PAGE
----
(1959- ) US writer whose first novels, the Snow-Eyes sequence – Snow-Eyes (1985) and The Boy who was Thrown Away (1987) – are fantasy; Other Nature (1995) is sf. In Snow-Eyes, a young girl (Amarra) is taken from home to enter into a complex relationship with a goddess; similarly, in The Boy who was Thrown Away a young boy (Amant) is deprived of a normal childhood and must learn to control his ability as a Shapeshifter while undergoing slavery, varieties of loss, the solace of an animal Companion, and lessons in Music. He is mothered eventually by Amarra, and as a trained singer rescues his cousin from a bargain with Death, for she must die during each day, living only at night and only in the Underworld. His rescue of her constitutes a direct fantasia on the Orpheus myth. The venue is almost – but not quite – a Land-of-Fable version of the Celtic-Fantasy landscape. The telling is supple and undogmatic, with unexpected turns. [JC]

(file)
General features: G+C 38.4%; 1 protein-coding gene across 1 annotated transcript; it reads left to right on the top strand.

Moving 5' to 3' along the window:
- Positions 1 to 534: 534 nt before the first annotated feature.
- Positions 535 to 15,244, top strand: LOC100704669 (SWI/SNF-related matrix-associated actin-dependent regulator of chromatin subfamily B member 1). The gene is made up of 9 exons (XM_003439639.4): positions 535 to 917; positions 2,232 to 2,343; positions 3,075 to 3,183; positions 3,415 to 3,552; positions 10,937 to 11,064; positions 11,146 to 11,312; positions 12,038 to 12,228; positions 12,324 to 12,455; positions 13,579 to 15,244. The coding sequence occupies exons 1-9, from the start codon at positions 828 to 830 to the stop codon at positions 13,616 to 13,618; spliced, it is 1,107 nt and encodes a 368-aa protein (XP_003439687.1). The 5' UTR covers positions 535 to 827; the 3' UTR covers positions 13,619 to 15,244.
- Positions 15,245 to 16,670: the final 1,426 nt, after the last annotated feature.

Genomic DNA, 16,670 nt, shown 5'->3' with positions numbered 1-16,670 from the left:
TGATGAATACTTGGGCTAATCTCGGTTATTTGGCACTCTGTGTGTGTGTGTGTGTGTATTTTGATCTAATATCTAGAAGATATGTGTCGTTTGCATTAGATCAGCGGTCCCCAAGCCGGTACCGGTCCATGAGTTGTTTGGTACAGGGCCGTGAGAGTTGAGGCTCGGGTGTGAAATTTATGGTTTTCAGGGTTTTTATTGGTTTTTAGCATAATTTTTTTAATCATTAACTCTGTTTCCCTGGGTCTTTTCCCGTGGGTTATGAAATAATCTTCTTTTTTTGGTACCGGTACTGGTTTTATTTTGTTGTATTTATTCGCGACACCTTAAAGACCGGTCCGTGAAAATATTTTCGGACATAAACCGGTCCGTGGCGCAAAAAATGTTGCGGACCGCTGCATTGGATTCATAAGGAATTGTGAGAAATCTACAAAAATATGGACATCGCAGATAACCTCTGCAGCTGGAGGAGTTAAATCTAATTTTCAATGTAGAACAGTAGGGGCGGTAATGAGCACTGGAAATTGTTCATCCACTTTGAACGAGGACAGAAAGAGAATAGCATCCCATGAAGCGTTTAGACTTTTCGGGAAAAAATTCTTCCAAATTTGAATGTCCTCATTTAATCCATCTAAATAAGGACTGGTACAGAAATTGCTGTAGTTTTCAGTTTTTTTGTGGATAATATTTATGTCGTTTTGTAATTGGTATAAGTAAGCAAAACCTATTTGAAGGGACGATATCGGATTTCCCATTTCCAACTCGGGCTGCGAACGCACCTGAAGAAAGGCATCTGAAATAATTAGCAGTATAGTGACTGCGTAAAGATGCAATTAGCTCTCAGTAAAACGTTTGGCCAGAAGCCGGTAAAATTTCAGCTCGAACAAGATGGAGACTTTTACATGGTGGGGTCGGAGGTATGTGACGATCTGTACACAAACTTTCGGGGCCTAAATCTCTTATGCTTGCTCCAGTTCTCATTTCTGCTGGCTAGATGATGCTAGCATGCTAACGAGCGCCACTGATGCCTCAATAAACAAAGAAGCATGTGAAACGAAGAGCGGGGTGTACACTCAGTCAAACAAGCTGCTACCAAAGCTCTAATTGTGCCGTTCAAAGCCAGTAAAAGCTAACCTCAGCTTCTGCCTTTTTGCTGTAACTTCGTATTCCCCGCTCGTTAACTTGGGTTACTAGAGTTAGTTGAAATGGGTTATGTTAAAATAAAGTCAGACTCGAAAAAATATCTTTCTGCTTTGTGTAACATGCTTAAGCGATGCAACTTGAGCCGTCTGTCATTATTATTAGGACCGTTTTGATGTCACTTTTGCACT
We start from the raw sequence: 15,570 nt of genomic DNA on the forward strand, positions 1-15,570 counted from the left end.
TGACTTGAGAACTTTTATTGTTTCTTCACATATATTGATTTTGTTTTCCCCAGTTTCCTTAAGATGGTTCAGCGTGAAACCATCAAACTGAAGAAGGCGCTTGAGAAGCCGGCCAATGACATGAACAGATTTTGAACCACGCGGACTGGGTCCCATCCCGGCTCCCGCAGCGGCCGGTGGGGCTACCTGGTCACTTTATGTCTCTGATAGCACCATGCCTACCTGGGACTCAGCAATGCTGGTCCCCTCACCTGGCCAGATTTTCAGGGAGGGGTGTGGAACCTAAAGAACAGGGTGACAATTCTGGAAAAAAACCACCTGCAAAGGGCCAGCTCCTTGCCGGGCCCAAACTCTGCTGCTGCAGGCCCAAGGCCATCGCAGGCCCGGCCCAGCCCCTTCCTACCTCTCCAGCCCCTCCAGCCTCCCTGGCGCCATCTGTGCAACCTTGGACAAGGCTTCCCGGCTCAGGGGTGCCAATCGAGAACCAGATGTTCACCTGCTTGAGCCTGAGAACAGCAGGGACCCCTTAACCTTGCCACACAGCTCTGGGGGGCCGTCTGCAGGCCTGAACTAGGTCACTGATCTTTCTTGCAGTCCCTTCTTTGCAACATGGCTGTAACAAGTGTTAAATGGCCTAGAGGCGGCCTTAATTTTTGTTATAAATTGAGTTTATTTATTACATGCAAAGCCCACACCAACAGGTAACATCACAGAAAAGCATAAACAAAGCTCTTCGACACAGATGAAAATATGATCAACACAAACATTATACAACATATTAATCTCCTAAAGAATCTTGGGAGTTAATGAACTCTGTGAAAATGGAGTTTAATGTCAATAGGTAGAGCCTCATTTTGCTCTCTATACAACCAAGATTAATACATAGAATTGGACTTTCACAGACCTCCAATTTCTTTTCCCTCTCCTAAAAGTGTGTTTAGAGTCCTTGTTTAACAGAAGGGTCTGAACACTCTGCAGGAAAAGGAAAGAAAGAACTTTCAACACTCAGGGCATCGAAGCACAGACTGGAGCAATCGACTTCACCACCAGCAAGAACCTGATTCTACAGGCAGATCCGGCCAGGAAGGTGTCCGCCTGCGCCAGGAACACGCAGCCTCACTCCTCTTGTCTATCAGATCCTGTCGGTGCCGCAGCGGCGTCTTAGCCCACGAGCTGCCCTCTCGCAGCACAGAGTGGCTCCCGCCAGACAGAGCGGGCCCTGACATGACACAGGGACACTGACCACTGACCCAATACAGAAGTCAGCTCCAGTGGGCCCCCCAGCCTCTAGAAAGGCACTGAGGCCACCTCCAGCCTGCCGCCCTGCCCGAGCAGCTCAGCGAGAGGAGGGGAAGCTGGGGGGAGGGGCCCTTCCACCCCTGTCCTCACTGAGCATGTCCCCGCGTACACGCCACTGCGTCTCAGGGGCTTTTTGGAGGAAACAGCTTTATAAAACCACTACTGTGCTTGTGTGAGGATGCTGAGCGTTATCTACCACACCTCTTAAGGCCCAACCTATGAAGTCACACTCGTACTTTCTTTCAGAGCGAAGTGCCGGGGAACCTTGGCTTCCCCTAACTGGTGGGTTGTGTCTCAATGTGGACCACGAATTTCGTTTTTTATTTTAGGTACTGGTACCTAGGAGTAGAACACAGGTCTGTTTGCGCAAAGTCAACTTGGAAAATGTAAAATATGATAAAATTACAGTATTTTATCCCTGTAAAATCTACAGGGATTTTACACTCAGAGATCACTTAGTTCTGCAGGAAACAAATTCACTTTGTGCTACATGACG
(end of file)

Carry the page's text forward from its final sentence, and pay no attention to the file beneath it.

Other work: Conceived by Liberty: Maternal Figures and Nineteenth-Century American Literature (1995), nonfiction.
Stephanie Ann Smith